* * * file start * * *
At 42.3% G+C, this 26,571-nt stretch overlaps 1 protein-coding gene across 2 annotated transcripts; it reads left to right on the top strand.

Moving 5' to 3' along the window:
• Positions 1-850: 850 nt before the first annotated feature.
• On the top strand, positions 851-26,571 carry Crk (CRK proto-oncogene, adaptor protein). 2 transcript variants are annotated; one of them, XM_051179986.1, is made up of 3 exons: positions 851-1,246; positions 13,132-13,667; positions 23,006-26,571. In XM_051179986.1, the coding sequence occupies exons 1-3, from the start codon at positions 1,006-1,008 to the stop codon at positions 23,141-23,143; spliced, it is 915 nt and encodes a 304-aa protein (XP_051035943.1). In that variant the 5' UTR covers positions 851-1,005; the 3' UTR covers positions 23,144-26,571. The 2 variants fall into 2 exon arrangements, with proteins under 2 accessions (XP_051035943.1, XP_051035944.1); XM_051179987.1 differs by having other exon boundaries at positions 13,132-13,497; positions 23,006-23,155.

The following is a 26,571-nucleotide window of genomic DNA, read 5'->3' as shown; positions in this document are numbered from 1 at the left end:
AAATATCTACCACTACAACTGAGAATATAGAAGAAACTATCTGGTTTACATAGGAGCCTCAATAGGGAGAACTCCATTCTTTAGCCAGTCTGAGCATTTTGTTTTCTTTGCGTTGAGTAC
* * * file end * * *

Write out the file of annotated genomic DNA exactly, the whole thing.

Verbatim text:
At 42.3% G+C, this 26,571-nt stretch overlaps 1 protein-coding gene across 2 annotated transcripts; it reads left to right on the top strand.

Moving 5' to 3' along the window:
• Positions 1-850: 850 nt before the first annotated feature.
• On the top strand, positions 851-26,571 carry Crk (CRK proto-oncogene, adaptor protein). 2 transcript variants are annotated; one of them, XM_051179986.1, is made up of 3 exons: positions 851-1,246; positions 13,132-13,667; positions 23,006-26,571. In XM_051179986.1, the coding sequence occupies exons 1-3, from the start codon at positions 1,006-1,008 to the stop codon at positions 23,141-23,143; spliced, it is 915 nt and encodes a 304-aa protein (XP_051035943.1). In that variant the 5' UTR covers positions 851-1,005; the 3' UTR covers positions 23,144-26,571. The 2 variants fall into 2 exon arrangements, with proteins under 2 accessions (XP_051035943.1, XP_051035944.1); XM_051179987.1 differs by having other exon boundaries at positions 13,132-13,497; positions 23,006-23,155.

The following is a 26,571-nucleotide window of genomic DNA, read 5'->3' as shown; positions in this document are numbered from 1 at the left end:
AAATATCTACCACTACAACTGAGAATATAGAAGAAACTATCTGGTTTACATAGGAGCCTCAATAGGGAGAACTCCATTCTTTAGCCAGTCTGAGCATTTTGTTTTCTTTGCGTTGAGTAC